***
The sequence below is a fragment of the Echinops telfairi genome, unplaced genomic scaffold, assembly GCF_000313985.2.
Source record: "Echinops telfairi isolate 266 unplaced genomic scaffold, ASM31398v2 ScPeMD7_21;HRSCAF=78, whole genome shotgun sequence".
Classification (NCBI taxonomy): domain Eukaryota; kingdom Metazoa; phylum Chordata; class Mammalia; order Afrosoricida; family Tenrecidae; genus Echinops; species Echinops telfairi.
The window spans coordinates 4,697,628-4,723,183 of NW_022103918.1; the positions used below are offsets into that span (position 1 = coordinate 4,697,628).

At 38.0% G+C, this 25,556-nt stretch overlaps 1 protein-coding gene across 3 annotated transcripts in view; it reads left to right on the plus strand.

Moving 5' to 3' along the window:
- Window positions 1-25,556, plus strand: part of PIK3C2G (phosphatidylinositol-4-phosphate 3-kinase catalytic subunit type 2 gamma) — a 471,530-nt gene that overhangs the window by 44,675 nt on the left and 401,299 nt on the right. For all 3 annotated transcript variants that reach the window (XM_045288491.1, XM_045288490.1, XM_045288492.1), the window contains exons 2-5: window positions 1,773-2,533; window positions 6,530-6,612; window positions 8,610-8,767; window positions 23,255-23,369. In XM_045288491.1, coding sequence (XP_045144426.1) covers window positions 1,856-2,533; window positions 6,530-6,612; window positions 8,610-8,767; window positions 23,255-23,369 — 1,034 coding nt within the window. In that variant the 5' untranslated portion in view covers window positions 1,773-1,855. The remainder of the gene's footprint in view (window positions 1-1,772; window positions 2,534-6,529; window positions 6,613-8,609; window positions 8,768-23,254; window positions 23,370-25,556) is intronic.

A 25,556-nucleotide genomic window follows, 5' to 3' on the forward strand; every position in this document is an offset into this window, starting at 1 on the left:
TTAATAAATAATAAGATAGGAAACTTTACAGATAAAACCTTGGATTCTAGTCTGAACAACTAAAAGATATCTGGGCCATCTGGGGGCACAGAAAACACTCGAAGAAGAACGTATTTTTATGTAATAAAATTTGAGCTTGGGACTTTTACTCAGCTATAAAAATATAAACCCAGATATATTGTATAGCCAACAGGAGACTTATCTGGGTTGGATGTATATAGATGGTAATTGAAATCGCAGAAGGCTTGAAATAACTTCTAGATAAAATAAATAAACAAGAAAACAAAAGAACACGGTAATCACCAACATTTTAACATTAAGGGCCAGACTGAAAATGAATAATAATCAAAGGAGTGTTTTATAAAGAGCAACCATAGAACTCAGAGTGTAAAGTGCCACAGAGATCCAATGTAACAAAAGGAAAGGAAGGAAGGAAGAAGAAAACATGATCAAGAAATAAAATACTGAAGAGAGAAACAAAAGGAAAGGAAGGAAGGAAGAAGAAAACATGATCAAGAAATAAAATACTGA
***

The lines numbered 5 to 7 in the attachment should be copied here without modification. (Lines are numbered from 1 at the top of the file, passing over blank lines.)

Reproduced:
At 38.0% G+C, this 25,556-nt stretch overlaps 1 protein-coding gene across 3 annotated transcripts in view; it reads left to right on the plus strand.

Moving 5' to 3' along the window:
- Window positions 1-25,556, plus strand: part of PIK3C2G (phosphatidylinositol-4-phosphate 3-kinase catalytic subunit type 2 gamma) — a 471,530-nt gene that overhangs the window by 44,675 nt on the left and 401,299 nt on the right. For all 3 annotated transcript variants that reach the window (XM_045288491.1, XM_045288490.1, XM_045288492.1), the window contains exons 2-5: window positions 1,773-2,533; window positions 6,530-6,612; window positions 8,610-8,767; window positions 23,255-23,369. In XM_045288491.1, coding sequence (XP_045144426.1) covers window positions 1,856-2,533; window positions 6,530-6,612; window positions 8,610-8,767; window positions 23,255-23,369 — 1,034 coding nt within the window. In that variant the 5' untranslated portion in view covers window positions 1,773-1,855. The remainder of the gene's footprint in view (window positions 1-1,772; window positions 2,534-6,529; window positions 6,613-8,609; window positions 8,768-23,254; window positions 23,370-25,556) is intronic.